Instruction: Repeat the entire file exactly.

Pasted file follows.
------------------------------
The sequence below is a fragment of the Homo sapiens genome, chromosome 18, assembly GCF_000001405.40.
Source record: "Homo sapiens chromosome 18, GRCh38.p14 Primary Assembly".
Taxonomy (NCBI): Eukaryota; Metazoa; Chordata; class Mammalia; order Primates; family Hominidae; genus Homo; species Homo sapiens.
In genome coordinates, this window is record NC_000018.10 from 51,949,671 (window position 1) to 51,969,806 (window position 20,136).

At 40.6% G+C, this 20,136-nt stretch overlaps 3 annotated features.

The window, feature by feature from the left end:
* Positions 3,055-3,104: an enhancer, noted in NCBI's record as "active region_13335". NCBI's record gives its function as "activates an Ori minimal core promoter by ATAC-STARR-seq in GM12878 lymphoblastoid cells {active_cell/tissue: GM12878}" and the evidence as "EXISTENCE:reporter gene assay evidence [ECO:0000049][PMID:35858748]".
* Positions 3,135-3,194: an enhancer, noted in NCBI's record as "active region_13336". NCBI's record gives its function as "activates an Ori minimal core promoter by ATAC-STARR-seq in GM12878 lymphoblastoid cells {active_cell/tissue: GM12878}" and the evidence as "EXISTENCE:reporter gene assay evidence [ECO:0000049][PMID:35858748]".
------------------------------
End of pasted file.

The sequence below is a fragment of the Homo sapiens genome, chromosome 18, assembly GCF_000001405.40.
Source record: "Homo sapiens chromosome 18, GRCh38.p14 Primary Assembly".
Taxonomy (NCBI): Eukaryota; Metazoa; Chordata; class Mammalia; order Primates; family Hominidae; genus Homo; species Homo sapiens.
In genome coordinates, this window is record NC_000018.10 from 51,949,671 (window position 1) to 51,969,806 (window position 20,136).

At 40.6% G+C, this 20,136-nt stretch overlaps 3 annotated features.

The window, feature by feature from the left end:
* Positions 3,055-3,104: an enhancer, noted in NCBI's record as "active region_13335". NCBI's record gives its function as "activates an Ori minimal core promoter by ATAC-STARR-seq in GM12878 lymphoblastoid cells {active_cell/tissue: GM12878}" and the evidence as "EXISTENCE:reporter gene assay evidence [ECO:0000049][PMID:35858748]".
* Positions 3,135-3,194: an enhancer, noted in NCBI's record as "active region_13336". NCBI's record gives its function as "activates an Ori minimal core promoter by ATAC-STARR-seq in GM12878 lymphoblastoid cells {active_cell/tissue: GM12878}" and the evidence as "EXISTENCE:reporter gene assay evidence [ECO:0000049][PMID:35858748]".